Updated: May 24, 2019
According to the oracle of Wikipedia, Peer pressure (or social pressure) is the direct influence on people by peers, or the effect on an individual who gets encouraged to follow their peers by changing their attitudes, values or behaviours to conform to those of the influencing group or individual.
Quite a statement.
Children and adults alike, will all feel peer pressure at least once in their lives, sadly some will have the constant nagging of peer pressure and questioning self-worth more frequently, whether this relates to the right pair of trainers, belonging to the right social circle or doing well or indeed not so well at school.
On the flip side, peer or social pressure can push people to achieve. It can elevate the desire to succeed, to learn, to understand and to some extent conform. Studies have shown in majority of cases, adults and children alike will improve if they mix within peer groups which are more capable than themselves, assuming the level is within reasonable grasp and to some extent achievable.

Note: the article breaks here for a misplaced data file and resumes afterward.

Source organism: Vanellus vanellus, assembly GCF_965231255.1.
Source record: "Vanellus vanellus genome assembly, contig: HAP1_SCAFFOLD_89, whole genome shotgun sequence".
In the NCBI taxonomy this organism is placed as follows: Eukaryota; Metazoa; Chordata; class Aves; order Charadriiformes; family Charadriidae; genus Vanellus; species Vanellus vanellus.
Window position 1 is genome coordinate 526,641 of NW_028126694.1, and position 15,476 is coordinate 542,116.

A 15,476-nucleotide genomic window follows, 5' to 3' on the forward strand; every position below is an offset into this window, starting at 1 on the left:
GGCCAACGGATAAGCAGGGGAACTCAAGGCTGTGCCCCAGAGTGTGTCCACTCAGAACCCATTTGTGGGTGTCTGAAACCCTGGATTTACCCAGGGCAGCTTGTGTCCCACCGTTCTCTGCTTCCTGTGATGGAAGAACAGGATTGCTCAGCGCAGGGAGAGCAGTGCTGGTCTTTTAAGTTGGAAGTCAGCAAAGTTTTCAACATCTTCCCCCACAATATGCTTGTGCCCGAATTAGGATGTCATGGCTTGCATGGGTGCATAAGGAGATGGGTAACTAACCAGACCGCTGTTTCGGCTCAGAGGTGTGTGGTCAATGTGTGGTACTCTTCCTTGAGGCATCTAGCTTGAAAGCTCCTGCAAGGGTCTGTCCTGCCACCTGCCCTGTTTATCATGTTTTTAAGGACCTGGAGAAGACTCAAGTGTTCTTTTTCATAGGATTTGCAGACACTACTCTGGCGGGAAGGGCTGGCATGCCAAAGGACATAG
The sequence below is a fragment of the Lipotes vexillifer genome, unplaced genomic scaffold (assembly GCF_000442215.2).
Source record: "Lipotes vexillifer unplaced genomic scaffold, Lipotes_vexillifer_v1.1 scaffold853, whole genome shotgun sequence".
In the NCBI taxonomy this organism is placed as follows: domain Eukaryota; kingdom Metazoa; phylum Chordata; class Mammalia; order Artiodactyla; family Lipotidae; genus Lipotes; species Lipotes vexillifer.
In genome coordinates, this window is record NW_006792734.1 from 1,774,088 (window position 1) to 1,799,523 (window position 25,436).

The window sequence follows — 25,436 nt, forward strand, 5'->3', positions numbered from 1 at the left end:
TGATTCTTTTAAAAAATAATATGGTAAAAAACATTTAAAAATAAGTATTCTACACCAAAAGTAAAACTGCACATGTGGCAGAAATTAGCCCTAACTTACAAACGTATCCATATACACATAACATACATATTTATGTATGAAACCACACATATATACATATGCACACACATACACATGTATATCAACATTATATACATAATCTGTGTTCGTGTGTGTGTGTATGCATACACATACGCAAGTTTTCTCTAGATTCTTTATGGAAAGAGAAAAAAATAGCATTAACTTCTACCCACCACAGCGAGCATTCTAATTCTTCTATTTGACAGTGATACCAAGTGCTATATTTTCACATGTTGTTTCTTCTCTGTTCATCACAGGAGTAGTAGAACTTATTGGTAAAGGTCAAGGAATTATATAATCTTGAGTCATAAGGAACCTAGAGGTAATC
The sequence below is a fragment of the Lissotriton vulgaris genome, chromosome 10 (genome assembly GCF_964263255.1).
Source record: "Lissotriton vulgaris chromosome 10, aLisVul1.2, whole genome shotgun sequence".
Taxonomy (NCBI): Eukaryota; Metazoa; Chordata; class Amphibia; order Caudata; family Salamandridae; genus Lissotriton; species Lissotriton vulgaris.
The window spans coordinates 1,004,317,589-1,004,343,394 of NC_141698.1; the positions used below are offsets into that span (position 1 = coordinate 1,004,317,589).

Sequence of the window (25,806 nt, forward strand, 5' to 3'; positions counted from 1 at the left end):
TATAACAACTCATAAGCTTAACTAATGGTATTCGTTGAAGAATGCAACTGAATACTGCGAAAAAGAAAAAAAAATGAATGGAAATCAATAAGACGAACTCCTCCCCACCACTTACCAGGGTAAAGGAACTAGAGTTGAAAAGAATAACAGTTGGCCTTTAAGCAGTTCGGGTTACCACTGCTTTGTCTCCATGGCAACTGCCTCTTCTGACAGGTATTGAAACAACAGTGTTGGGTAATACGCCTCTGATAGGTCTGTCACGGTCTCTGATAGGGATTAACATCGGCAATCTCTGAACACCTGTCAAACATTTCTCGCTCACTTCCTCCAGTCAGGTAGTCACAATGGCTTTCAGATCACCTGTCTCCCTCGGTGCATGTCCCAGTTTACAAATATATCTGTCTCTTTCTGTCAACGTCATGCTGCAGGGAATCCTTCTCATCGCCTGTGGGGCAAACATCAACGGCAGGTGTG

A friends son surpassed all expectations in his recent GCSE exams. He is without question a smart young man, but had boarded with an exceptional student with a strong and dedicated work ethic. This ethic and desire to succeed rubbed off and influenced young James reflected in his outstanding results. Conversely how many gifted, talented young adults do not allow themselves to shine for the fear of being too smart, too capable and standing out in the classroom, for the fear of being labelled a geek, or indeed far worse. We love the film "Mean Girls" but it does carry a strong message.
Peer and social pressure can be powerful. It can help raise the bar, improve performance, focus and work ethic. Conversely when the pressure becomes too extreme, it can have a devastating outcome of the very worse kind.
I'm a fan of succeeding and achievement, not all bells and whistles and high level accolade achievements but small wins, personal improvements or good deeds that provide that lovely inner "Ready Brek" glow.
Balance, understanding, self-belief, self-acceptance and strength of mind are the key.
Back to Wikipedia "direct influence on people by peers"... let's take a collective step and aim for a "Ready Brek" glow and not Mean Girls chaos!